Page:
New Directions 44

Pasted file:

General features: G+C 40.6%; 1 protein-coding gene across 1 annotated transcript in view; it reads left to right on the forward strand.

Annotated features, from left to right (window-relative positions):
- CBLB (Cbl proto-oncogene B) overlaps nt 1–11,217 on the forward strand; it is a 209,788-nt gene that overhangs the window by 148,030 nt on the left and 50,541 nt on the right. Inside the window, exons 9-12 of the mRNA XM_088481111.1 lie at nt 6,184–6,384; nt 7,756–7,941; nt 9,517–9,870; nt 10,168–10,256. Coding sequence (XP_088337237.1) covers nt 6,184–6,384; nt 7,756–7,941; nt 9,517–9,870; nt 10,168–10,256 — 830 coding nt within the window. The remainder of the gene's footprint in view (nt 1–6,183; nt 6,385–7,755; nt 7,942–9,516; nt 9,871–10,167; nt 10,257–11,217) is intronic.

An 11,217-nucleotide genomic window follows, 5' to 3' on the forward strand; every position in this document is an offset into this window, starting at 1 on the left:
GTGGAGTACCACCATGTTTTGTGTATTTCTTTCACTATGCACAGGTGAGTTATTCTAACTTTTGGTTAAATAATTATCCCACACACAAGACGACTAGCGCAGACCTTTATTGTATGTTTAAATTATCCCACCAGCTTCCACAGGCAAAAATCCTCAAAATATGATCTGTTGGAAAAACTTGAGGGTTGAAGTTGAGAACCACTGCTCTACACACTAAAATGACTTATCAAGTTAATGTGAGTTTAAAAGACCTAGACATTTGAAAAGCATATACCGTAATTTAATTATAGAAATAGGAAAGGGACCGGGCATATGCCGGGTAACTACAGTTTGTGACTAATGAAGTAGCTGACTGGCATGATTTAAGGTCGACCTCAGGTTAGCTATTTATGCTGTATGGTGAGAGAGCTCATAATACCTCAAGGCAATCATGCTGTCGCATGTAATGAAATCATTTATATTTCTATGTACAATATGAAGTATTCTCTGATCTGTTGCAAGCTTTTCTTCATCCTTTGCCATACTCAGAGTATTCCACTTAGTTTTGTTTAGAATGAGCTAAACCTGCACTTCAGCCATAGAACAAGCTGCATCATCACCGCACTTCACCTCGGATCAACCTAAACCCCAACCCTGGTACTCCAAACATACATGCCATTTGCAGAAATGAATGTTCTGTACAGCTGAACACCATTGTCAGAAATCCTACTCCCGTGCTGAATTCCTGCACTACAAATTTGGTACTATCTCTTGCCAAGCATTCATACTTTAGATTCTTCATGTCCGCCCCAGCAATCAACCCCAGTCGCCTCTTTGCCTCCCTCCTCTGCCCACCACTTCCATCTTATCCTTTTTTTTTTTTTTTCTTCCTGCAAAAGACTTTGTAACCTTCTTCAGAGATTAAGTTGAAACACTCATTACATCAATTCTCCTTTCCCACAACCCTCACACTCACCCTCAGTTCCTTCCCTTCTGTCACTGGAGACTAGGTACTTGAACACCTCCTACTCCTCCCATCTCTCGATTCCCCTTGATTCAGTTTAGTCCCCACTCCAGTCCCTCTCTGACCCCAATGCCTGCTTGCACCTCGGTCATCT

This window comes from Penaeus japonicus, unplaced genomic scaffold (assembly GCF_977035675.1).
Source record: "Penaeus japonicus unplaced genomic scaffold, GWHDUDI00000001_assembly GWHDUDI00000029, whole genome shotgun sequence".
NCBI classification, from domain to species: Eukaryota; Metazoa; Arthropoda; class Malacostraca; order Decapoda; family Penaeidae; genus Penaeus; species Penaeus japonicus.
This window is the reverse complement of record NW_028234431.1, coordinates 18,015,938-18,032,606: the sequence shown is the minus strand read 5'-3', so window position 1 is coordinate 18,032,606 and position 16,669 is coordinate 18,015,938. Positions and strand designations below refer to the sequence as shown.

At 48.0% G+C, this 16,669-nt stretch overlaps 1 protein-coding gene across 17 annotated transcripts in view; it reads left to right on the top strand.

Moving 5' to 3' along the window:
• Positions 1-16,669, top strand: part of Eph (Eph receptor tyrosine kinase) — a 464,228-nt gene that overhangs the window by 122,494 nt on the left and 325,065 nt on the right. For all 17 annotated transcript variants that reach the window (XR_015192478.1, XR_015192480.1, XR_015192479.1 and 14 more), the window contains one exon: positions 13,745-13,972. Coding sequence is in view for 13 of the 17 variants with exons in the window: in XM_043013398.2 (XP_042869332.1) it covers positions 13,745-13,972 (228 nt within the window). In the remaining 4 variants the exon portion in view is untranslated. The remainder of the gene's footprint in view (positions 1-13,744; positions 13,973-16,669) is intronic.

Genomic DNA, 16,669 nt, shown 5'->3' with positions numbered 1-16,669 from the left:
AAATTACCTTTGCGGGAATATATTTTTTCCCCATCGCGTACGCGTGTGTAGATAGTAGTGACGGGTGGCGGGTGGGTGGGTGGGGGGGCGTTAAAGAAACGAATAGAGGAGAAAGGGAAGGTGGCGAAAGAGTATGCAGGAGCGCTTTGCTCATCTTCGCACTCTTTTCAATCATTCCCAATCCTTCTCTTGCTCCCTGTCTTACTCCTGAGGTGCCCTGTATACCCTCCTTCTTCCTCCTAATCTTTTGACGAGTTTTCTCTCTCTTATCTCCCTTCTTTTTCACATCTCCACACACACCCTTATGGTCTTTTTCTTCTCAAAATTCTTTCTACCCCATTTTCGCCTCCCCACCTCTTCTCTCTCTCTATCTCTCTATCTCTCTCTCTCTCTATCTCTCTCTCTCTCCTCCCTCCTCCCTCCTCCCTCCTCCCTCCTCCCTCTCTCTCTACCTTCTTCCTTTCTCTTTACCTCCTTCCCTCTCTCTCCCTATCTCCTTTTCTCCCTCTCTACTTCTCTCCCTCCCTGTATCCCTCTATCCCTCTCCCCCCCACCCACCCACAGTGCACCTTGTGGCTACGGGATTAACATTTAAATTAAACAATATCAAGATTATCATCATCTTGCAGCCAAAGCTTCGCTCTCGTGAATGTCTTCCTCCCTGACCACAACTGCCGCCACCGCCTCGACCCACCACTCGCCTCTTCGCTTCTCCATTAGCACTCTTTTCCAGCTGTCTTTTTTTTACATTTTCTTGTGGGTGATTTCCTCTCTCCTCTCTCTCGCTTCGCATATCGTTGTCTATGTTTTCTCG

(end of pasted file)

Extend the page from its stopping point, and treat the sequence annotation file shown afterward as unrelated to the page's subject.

The forty-fourth number of New Directions in Prose & Poetry, a biannual literary magazine in book form, presents writing from Brazil, Canada, Chile, France, Italy, New Zealand, and the U.S.A. “In the last ten years nothing of interest has been written in France that does not have its precedent somewhere in the text of Jabes,” says the critic Jacques Derrida. Edmond Jabes is known in this country primarily through published translations of Volumes I-III of his poetic narrative The Book of Questions. Appearing here for the first time are excerpts from Yaël, Volume IV. ND44 also features “Vale Ave” by the Imagist poet H.D. Completed in 1957 and never before published in its entirety, this verse sequence traces Adam/Eve, Lucifer/Lilith patterns in a romance reincarnated through the late Roman Empire, dynastic Egypt, legendary Provence, early seventeenth-century England, and modern London. Chilean poet Enrique Lihn offers seven poems, and one of the mainstays of contemporary Brazilian poetry, João Cabral de Melo Neto, is introduced to a North American audience with “A Knife All Blade.” Poems are also contributed by Dennis Lee (Canada) and Leonardo Sinisgalli (Italy), and from the United States comes new poetry by John Allman, Allen Grossman, Michael Hannon, James Purdy, and Gustaf Sobin. Paul West’s “Those Pearls His Eyes, or Pathologies of a Letter Unsent” concerns certain uncanny effects of looking too long directly at a solar eclipse, while the protagonist of New Zealand writer Russell Haley’s story conceives a fascination for “Fog.” Fiction by Melinda Chatain, Michael McGuire, and Julia Thacker is also included, and Aleksis Rannit introduces the six drawings by Victor Hugo reproduced in these pages.

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